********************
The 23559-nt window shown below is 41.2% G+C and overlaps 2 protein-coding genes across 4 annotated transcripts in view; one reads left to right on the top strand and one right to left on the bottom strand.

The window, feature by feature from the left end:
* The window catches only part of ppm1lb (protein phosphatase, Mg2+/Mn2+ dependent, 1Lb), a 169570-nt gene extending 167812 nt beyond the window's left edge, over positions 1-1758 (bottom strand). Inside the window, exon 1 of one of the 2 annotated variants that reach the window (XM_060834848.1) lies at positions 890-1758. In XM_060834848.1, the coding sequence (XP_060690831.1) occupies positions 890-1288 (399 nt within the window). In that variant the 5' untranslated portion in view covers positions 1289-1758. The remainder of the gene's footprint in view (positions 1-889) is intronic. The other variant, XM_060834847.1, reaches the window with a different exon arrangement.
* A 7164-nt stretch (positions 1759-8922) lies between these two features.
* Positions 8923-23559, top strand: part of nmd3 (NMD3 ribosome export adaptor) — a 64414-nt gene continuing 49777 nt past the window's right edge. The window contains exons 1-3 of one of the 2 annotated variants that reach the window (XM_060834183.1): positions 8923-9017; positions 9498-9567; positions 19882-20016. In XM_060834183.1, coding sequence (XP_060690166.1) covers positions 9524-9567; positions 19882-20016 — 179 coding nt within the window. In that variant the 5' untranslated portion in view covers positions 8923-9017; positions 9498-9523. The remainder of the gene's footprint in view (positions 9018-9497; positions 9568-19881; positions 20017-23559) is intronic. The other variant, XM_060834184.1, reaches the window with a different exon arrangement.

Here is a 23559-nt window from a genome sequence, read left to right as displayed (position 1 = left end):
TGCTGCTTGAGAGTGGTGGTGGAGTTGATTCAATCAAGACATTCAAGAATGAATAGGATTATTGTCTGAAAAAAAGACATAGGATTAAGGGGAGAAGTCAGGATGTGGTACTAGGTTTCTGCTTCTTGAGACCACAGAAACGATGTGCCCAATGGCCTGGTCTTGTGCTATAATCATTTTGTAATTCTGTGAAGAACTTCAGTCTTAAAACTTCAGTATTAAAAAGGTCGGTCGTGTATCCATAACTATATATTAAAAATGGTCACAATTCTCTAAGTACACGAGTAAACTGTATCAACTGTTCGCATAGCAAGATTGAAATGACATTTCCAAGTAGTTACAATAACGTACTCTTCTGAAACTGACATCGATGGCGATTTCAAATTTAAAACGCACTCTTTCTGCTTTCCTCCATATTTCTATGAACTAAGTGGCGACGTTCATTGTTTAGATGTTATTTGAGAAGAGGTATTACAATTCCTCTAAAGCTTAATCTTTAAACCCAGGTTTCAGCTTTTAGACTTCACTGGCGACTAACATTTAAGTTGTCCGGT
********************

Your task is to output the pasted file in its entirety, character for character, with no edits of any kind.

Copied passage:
The 23559-nt window shown below is 41.2% G+C and overlaps 2 protein-coding genes across 4 annotated transcripts in view; one reads left to right on the top strand and one right to left on the bottom strand.

The window, feature by feature from the left end:
* The window catches only part of ppm1lb (protein phosphatase, Mg2+/Mn2+ dependent, 1Lb), a 169570-nt gene extending 167812 nt beyond the window's left edge, over positions 1-1758 (bottom strand). Inside the window, exon 1 of one of the 2 annotated variants that reach the window (XM_060834848.1) lies at positions 890-1758. In XM_060834848.1, the coding sequence (XP_060690831.1) occupies positions 890-1288 (399 nt within the window). In that variant the 5' untranslated portion in view covers positions 1289-1758. The remainder of the gene's footprint in view (positions 1-889) is intronic. The other variant, XM_060834847.1, reaches the window with a different exon arrangement.
* A 7164-nt stretch (positions 1759-8922) lies between these two features.
* Positions 8923-23559, top strand: part of nmd3 (NMD3 ribosome export adaptor) — a 64414-nt gene continuing 49777 nt past the window's right edge. The window contains exons 1-3 of one of the 2 annotated variants that reach the window (XM_060834183.1): positions 8923-9017; positions 9498-9567; positions 19882-20016. In XM_060834183.1, coding sequence (XP_060690166.1) covers positions 9524-9567; positions 19882-20016 — 179 coding nt within the window. In that variant the 5' untranslated portion in view covers positions 8923-9017; positions 9498-9523. The remainder of the gene's footprint in view (positions 9018-9497; positions 9568-19881; positions 20017-23559) is intronic. The other variant, XM_060834184.1, reaches the window with a different exon arrangement.

Here is a 23559-nt window from a genome sequence, read left to right as displayed (position 1 = left end):
TGCTGCTTGAGAGTGGTGGTGGAGTTGATTCAATCAAGACATTCAAGAATGAATAGGATTATTGTCTGAAAAAAAGACATAGGATTAAGGGGAGAAGTCAGGATGTGGTACTAGGTTTCTGCTTCTTGAGACCACAGAAACGATGTGCCCAATGGCCTGGTCTTGTGCTATAATCATTTTGTAATTCTGTGAAGAACTTCAGTCTTAAAACTTCAGTATTAAAAAGGTCGGTCGTGTATCCATAACTATATATTAAAAATGGTCACAATTCTCTAAGTACACGAGTAAACTGTATCAACTGTTCGCATAGCAAGATTGAAATGACATTTCCAAGTAGTTACAATAACGTACTCTTCTGAAACTGACATCGATGGCGATTTCAAATTTAAAACGCACTCTTTCTGCTTTCCTCCATATTTCTATGAACTAAGTGGCGACGTTCATTGTTTAGATGTTATTTGAGAAGAGGTATTACAATTCCTCTAAAGCTTAATCTTTAAACCCAGGTTTCAGCTTTTAGACTTCACTGGCGACTAACATTTAAGTTGTCCGGT